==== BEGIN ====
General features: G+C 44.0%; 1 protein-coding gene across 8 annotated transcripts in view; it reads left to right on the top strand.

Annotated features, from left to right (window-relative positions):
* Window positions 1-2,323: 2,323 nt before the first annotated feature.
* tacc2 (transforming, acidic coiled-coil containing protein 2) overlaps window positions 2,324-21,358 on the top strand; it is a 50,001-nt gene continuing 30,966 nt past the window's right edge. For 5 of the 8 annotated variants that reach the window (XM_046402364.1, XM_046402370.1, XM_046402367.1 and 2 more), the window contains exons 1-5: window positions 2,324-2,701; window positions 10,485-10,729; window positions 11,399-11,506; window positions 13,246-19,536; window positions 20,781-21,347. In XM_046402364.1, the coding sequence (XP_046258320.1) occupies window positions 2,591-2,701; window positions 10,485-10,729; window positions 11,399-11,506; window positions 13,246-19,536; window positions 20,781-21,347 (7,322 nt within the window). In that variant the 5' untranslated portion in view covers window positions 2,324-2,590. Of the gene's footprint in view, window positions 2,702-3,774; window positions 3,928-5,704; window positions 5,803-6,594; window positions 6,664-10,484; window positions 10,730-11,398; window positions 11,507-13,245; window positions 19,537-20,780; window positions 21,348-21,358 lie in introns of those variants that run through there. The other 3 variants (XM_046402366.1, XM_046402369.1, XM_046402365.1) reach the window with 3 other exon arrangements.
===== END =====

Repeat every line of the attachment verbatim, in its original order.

General features: G+C 44.0%; 1 protein-coding gene across 8 annotated transcripts in view; it reads left to right on the top strand.

Annotated features, from left to right (window-relative positions):
* Window positions 1-2,323: 2,323 nt before the first annotated feature.
* tacc2 (transforming, acidic coiled-coil containing protein 2) overlaps window positions 2,324-21,358 on the top strand; it is a 50,001-nt gene continuing 30,966 nt past the window's right edge. For 5 of the 8 annotated variants that reach the window (XM_046402364.1, XM_046402370.1, XM_046402367.1 and 2 more), the window contains exons 1-5: window positions 2,324-2,701; window positions 10,485-10,729; window positions 11,399-11,506; window positions 13,246-19,536; window positions 20,781-21,347. In XM_046402364.1, the coding sequence (XP_046258320.1) occupies window positions 2,591-2,701; window positions 10,485-10,729; window positions 11,399-11,506; window positions 13,246-19,536; window positions 20,781-21,347 (7,322 nt within the window). In that variant the 5' untranslated portion in view covers window positions 2,324-2,590. Of the gene's footprint in view, window positions 2,702-3,774; window positions 3,928-5,704; window positions 5,803-6,594; window positions 6,664-10,484; window positions 10,730-11,398; window positions 11,507-13,245; window positions 19,537-20,780; window positions 21,348-21,358 lie in introns of those variants that run through there. The other 3 variants (XM_046402366.1, XM_046402369.1, XM_046402365.1) reach the window with 3 other exon arrangements.